Wednesday, March 7, 2012

An Eye for Horses

Did you know it's "Read an e-book week"? To celebrate, my first book, A Good Horse Has No Color: Searching Iceland for the Perfect Horse, published in 2001 and long out of print, is now on sale for 50% off at That's $4.99. Can't pass it up at that price.

A Good Horse Has No Color has always been popular with Icelandic horse owners. But much of what I write applies to any breed of horse. This excerpt, for example, about my first ride on my horse Birkir in Iceland, was reprinted in the coffee-table book Heartbeat for Horses by Laura Chester and Donna Demari in 2007:

...Behind me I heard a rise in the conversation, then hoofbeats. The woman rode up on the darker horse and handed me her whip. I had seen other Icelanders ride with one, longer than a riding crop but a bit short for a dressage whip. This one had an engraved silver cap on its handle. I took it like I had expected it, and gave the horse a tap. Immediately he picked up a nice slow tolt, as if he’d been merely waiting for me to ask. It was a confident gait: His back felt soft and rounded and comfortable beneath me, his head was high, and his neck arched. His forelock blew back past his ears, and his dark mane rippled over my hands. He seemed to be enjoying himself, glad to be about, though not in any great hurry. I must have been smiling too, for the woman looked at me and beamed. She said something I didn’t catch, and suddenly we were cantering up the hill. The horse had a fine, rolling canter. At the crest, we resumed the tolt, turned, cantered up the near hill, and tolted back to the barnyard. The horse stopped easily next to its fellow, and we got off. The rain was picking up again. Someone took the two horses into the stable. Another suggested coffee, and we all dashed for the house.

When we came back out, the rain was still steady, but inside the barn it was warm and brightly lit and comforting. A raised center aisle separated two large pens full of horses, each haltered and clipped to a rail. They stirred and stamped when we entered, and I looked along their orderly ranks for Birkir. Amazingly, I picked him out at once, the light bay with a star, and walked down the aisle toward him feeling as if he were already mine. Sigrun approached him from the rear, and the horses parted, leaving room for me to step into the pen and join her. We stood at his flank, looking him over, and he turned his head to watch us, his neck arced high, his ears pricked with curiosity. He had a dark, liquid, inquisitive eye, soft and friendly. Unlike Elfa, he was completely at ease around us. He did not sidle away when I reached to pat him—on the contrary, he poked his nose forward, dog-like, to the limits of his rope, as if looking for attention. I scratched behind his ears and ran my hand down his neck and along his smooth wide back. His mane and tail were thick and dark, his black stockings neat, his hooves well-shaped, his coat a glowing red. He seemed larger and sturdier than most Icelandics I’d seen, and it was clear he was in excellent health.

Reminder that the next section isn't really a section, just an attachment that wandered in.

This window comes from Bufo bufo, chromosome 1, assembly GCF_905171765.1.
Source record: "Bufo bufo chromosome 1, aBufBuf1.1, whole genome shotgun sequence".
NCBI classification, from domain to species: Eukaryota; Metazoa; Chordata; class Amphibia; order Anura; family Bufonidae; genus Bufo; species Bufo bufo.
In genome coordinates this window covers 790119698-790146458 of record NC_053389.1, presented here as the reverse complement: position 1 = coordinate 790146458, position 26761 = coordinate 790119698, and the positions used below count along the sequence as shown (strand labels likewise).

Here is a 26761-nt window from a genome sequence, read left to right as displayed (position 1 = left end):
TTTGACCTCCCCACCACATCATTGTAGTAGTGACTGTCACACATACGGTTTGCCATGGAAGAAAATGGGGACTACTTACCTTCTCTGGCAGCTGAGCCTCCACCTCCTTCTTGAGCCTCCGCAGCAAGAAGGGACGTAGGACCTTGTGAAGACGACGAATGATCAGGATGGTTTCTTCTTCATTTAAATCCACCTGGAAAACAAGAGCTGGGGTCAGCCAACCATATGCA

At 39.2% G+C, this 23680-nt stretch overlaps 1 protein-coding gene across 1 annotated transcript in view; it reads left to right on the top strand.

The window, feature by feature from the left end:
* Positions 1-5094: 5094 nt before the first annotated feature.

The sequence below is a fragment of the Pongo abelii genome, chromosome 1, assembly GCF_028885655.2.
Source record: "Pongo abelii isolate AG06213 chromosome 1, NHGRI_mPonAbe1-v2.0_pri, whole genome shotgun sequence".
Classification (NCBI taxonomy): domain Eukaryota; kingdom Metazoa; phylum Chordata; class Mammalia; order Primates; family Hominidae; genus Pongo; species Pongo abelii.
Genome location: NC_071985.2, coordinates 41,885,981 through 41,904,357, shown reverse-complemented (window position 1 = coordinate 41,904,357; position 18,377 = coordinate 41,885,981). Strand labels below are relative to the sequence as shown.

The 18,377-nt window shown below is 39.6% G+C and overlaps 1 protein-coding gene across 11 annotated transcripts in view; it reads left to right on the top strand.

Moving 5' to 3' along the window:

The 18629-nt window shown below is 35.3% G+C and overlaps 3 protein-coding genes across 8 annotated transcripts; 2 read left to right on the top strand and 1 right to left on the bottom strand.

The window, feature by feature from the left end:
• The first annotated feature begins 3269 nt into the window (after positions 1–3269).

“He’s beautiful,” I said, and meant it. I was filled with desire, suddenly, to own this beast—filled with awe that it was possible to own a creature so fine, so alive—surprised that anyone would actually let me take him away…

Birkir fra Hallkelsstadahlid has been part of our family now for fifteen years. You can visit his home farm on the web at To learn about Icelandic horses in general, go to the Icelandic Horse Congress's website at or take a virtual ride on my friend Stan Hirson's video blog, Another good way to get to know Icelandic horses is by reading my friend Pamela Nolf's blog about her horse Blessi:

Finally, a nice surprise in my email this week was a note from 16-year-old Asha Brogan, who created a book trailer for A Good Horse Has No Color as an assignment for her high-school journalism class. Watch at As she explained in her note, she was unable to borrow an Icelandic horse, and so had to make do with a Welsh pony. Not quite the same, as anyone who has ridden an Icelandic horse will tell you.

(Middle photo of Birkir fra Hallkelsstadahlid by Jennifer Anne Tucker and Gerald Lang.)

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